A preferred embodiment provides a system, method, and computer program product for decomposing a product model into manufacturing specific regions. Further, a preferred embodiment provides a corresponding system, method, and computer program product incorporating an object view visualization method for decomposing a product model into manufacturing specific regions.

The foregoing has outlined rather broadly the features and technical advantages of the present invention so that those skilled in the art may better understand the detailed description of the invention that follows. Additional features and advantages of the invention will be described hereinafter that form the subject of the claims of the invention. Those skilled in the art will appreciate that they may readily use the conception and the specific embodiment disclosed as a basis for modifying or designing other structures for carrying out the same purposes of the present invention. Those skilled in the art will also realize that such equivalent constructions do not depart from the spirit and scope of the invention in its broadest form.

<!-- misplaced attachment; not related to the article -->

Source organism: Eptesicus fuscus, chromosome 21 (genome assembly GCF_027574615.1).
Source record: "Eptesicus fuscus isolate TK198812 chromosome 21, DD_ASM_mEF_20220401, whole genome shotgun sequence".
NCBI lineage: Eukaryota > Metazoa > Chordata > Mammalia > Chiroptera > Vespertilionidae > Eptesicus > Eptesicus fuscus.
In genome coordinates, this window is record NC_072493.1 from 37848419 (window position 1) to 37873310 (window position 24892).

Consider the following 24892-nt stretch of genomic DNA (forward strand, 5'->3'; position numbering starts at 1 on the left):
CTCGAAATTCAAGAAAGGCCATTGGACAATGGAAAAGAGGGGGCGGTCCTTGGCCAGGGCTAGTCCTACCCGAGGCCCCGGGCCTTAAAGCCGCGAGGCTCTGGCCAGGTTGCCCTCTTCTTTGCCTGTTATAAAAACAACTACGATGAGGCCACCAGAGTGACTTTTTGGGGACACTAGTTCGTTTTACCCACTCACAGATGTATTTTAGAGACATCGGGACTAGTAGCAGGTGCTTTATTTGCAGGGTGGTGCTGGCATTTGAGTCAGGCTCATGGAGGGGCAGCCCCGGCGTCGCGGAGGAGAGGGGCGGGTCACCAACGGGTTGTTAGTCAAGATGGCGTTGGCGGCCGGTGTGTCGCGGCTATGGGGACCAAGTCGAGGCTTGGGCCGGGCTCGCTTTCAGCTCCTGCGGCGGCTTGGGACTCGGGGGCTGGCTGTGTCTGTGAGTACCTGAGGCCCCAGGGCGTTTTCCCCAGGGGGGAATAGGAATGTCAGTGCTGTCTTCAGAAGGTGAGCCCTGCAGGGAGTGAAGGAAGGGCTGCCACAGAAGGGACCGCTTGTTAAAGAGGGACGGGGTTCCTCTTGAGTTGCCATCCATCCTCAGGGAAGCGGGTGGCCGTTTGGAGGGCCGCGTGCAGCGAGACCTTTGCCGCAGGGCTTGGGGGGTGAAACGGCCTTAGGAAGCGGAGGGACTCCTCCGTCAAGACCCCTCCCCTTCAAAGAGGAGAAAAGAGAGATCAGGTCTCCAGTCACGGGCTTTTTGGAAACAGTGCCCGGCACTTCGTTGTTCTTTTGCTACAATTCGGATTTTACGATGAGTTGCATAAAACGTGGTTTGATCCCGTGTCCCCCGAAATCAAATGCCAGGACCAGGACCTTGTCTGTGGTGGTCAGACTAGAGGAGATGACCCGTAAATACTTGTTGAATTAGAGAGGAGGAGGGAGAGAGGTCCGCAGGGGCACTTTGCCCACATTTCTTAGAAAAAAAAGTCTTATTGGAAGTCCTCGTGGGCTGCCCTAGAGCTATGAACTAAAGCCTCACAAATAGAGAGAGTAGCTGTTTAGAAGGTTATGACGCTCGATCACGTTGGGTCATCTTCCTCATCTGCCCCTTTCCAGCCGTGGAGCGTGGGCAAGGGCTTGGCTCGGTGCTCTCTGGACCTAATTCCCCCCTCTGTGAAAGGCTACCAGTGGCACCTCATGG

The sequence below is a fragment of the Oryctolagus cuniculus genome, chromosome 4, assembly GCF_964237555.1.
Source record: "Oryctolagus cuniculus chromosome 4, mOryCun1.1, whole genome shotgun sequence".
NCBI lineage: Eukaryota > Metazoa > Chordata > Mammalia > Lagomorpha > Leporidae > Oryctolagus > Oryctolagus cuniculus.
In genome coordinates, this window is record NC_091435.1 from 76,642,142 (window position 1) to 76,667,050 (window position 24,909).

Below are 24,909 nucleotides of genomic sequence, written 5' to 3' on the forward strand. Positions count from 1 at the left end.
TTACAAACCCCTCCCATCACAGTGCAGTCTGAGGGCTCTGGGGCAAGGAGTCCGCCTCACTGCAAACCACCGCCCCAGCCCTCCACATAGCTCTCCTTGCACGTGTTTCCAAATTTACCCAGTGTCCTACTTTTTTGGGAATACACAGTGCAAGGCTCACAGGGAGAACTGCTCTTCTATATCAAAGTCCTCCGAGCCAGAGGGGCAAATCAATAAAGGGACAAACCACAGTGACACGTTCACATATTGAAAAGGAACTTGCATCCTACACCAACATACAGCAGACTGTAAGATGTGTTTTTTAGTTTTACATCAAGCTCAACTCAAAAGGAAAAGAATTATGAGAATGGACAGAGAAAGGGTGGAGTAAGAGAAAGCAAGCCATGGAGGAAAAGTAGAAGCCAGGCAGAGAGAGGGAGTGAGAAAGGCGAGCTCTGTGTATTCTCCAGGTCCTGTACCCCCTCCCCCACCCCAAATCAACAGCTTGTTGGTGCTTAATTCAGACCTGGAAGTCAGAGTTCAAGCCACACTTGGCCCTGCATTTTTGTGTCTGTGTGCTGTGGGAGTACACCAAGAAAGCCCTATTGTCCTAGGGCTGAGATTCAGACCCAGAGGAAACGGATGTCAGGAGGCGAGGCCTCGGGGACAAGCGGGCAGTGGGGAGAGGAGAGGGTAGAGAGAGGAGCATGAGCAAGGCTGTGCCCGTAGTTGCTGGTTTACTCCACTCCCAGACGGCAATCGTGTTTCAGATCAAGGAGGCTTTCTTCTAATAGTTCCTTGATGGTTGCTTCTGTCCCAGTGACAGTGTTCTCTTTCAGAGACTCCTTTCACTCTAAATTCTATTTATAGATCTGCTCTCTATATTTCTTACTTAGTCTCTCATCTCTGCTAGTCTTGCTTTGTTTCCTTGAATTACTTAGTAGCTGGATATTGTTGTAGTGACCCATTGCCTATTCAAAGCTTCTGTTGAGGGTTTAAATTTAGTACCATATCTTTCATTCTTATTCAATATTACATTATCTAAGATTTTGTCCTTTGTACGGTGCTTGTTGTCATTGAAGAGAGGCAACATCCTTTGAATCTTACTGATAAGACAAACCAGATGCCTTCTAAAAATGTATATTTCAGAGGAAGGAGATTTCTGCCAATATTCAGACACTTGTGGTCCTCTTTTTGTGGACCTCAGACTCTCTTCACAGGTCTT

Before undertaking the DETAILED DESCRIPTION OF THE INVENTION below, it may be advantageous to set forth definitions of certain words or phrases used throughout this patent document: the terms “include” and “comprise,” as well as derivatives thereof, mean inclusion without limitation; the term “or” is inclusive, meaning and/or; the phrases “associated with” and “associated therewith,” as well as derivatives thereof, may mean to include, be included within, interconnect with, contain, be contained within, connect to or with, couple to or with, be communicable with, cooperate with, interleave, juxtapose, be proximate to, be bound to or with, have, have a property of, or the like; and the term “controller” means any device, system or part thereof that controls at least one operation, whether such a device is implemented in hardware, firmware, software or some combination of at least two of the same. It should be noted that the functionality associated with any particular controller may be centralized or distributed, whether locally or remotely. Definitions for certain words and phrases are provided throughout this patent document, and those of ordinary skill in the art will understand that such definitions apply in many, if not most, instances to prior as well as future uses of such defined words and phrases.